Today was one of those days in which you get to see your profession from the outside. I am on a committee that approves courses and the committee had to make a decision on one today. The proponent of the course, not active on the full faculty, was there. The course proposal came with a proposed cap of 24 students. When asked about the cap the first reason offered was it mean being exempt from the curve so the proponent would not be confronted by angry students. When that became awkward, the second reason was too many papers to grade. That did not carry much weight so the third rationale was that it was better for the students. Interesting that the course was on ethics.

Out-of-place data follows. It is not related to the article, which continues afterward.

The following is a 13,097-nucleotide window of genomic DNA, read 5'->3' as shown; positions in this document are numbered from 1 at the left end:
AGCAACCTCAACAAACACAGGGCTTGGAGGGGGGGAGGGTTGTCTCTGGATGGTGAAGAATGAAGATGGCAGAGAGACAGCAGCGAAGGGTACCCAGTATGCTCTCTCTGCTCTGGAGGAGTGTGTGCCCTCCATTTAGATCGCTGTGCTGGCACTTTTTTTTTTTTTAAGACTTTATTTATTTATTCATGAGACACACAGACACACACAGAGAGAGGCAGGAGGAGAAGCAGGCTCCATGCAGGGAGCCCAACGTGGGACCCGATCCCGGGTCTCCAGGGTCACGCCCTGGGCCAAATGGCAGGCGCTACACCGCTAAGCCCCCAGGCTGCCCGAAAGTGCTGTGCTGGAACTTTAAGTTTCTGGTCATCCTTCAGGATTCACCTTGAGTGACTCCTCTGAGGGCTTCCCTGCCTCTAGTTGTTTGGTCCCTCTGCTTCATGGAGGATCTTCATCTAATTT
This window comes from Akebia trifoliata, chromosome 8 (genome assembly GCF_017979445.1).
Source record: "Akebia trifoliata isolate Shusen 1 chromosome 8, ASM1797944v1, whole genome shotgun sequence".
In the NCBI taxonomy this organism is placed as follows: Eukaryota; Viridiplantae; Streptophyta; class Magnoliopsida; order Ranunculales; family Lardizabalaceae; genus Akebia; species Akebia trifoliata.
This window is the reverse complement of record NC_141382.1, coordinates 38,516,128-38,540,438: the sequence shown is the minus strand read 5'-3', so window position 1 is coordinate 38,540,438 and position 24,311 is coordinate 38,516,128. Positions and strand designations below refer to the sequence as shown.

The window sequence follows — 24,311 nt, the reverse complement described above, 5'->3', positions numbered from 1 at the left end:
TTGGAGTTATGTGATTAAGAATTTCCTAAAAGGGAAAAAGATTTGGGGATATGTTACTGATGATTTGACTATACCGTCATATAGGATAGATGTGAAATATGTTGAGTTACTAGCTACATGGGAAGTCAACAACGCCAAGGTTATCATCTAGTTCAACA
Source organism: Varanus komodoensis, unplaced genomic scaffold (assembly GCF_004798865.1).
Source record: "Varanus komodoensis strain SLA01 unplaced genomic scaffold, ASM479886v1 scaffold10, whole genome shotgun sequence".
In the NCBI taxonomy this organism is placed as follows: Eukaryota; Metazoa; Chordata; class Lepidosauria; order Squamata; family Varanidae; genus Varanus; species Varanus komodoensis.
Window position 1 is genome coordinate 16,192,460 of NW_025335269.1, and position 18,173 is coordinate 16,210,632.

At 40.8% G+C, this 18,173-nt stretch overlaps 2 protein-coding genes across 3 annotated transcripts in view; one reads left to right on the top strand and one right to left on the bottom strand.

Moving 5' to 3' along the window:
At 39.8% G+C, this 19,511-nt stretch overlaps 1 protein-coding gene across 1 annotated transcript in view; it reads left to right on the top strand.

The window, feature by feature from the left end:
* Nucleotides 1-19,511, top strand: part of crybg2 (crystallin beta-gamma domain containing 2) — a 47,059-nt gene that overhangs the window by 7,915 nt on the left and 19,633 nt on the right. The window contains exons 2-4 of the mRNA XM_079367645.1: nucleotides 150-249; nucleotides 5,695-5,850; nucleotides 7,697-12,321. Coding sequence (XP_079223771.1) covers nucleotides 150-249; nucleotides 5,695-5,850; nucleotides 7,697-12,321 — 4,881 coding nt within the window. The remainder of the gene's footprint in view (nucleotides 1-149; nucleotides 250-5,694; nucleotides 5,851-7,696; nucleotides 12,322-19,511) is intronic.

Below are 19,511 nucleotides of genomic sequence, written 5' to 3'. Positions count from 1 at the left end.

But I have no reason to question the ethics of the proponent. In fact, quite the opposite. The insight relates to the proponent's perception of the faculty. The view evidently was that we thought not contending with "angry students" was a good solid reason to cap the course. And, if that failed, then surely too many papers to grade would appeal to the ethics of the faculty. In short, this relative outsider had the courage to tell us who he thought we were -- decisions were made for our convenience.
I found it uncomfortable. Maybe others did.